by Sarah Nove ‘20
“There’s Someone Inside Your House,” by Stephanie Perkins, is suspenseful from the very first chapter, where readers are thrown straight into the gruesome world of murder and mutilation. The teen slasher story revolves around a mysterious serial killer who targets students from a small town high school in Nebraska. No one, not even the protagonist Makani, is free from suspicion. In a story teeming with secrets, readers find themselves asking “why?” more often than “who?”
The grisly descriptions of victims may be off-putting to squeamish readers, but act as an effective tactic to turn up the heat in the world of the novel. Each murder follows a seemingly random pattern, making for a high-stakes atmosphere and intense plot that keep readers invested in the story. The characters are likable and witty, but they scream “young adult novel.” Their teen drama and lighthearted banter feel out of place in a story where readers aren’t sure if a dead body will show up on the next page. With the drama comes some romance, as is expected from Perkins, who originally made a name for herself as YA romance author. However, if you are looking for a sugary romance novel similar to Perkins’s earlier works, you may want to look elsewhere–“There’s Someone Inside Your House” is a huge divergence from the novels she has written in the past. This story will take your breath away in a very different way.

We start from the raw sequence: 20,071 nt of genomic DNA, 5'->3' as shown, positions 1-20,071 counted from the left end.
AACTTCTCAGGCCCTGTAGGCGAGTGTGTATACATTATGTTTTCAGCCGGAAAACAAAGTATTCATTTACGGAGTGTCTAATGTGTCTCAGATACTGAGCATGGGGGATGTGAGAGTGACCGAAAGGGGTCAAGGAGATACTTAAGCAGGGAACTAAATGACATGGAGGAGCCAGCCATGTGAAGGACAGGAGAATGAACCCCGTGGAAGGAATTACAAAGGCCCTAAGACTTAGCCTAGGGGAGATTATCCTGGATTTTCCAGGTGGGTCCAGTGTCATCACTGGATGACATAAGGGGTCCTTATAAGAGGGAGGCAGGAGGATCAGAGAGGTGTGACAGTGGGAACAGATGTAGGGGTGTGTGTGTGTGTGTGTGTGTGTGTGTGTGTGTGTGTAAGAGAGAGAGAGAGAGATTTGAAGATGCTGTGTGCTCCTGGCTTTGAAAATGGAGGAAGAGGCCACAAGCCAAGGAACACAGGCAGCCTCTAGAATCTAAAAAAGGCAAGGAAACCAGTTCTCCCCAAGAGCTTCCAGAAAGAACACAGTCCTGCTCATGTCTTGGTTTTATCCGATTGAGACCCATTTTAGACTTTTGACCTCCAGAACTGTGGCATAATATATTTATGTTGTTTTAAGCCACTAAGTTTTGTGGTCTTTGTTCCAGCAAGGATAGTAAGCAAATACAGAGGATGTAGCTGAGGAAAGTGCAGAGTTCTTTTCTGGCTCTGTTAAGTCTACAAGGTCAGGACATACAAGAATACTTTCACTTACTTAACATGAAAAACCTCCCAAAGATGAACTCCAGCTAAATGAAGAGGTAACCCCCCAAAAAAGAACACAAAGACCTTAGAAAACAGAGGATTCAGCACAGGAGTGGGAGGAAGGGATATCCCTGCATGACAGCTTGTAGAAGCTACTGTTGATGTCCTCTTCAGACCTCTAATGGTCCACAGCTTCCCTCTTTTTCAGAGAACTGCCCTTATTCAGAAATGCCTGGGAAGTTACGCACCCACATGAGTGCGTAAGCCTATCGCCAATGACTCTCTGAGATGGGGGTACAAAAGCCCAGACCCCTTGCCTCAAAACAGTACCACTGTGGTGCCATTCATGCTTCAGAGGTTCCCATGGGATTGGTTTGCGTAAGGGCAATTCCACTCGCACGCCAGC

From beginning to end, the book maintains a fast, you-blink-you-miss-it pace that makes it nearly impossible to put down. The rural setting adds to the suspense; the empty fields and quiet streets prove to be unsettling while remaining realistic enough to keep readers immersed. However, this sensation of immersion is occasionally broken by a few irritating habits that Perkins falls into throughout the book.
The first of these annoyances is due to the the extensive cast of characters. Though true to life, the long list of names that are mentioned in the book is confusing at times. Perkins sometimes references a character who she mentioned once or twice in earlier chapters, prompting readers to flip through old chapters trying to figure out who’s who. This takes readers out of the story and diminishes the suspense.
The other prevalent flaw is the unrealistic relationship and interactions between Makani and her ‘mystery boy’ love interest. He’s a rebel with a kind heart, she’s a pretty girl with a dark past–it’s a bit cliché. With that said, it’s not a bad premise, it just doesn’t fit in this novel. The pair’s romantic subplot feels out of place amongst the horrific murders, and distracts from the main plotline.
Despite its faults, “There’s Someone Inside Your House” is a thrilling read that will make your skin crawl. With this novel, Perkins not only broke out of her wheelhouse–she demolished it.